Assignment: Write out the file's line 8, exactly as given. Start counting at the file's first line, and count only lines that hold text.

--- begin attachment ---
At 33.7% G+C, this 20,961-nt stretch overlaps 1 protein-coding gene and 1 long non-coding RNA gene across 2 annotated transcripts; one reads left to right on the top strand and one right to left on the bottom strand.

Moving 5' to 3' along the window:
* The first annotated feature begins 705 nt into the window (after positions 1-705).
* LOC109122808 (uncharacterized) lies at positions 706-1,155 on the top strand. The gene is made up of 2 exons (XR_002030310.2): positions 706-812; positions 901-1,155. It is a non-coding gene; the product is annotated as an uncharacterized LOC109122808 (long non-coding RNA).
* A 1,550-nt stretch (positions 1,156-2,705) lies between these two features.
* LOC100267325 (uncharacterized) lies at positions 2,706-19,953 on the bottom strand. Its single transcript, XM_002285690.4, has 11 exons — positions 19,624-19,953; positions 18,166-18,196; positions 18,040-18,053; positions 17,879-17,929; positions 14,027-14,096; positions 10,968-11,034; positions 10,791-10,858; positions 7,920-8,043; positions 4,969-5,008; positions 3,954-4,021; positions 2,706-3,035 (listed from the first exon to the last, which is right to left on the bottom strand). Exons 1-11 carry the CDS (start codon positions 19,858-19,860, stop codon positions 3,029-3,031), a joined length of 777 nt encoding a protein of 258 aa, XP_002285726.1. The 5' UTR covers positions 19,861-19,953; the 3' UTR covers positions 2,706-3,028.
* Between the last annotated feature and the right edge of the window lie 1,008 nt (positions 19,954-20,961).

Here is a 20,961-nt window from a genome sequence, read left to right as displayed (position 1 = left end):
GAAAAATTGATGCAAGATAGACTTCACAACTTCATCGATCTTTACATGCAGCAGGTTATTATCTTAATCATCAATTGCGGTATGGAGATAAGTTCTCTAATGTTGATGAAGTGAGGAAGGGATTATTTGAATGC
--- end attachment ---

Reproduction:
Here is a 20,961-nt window from a genome sequence, read left to right as displayed (position 1 = left end):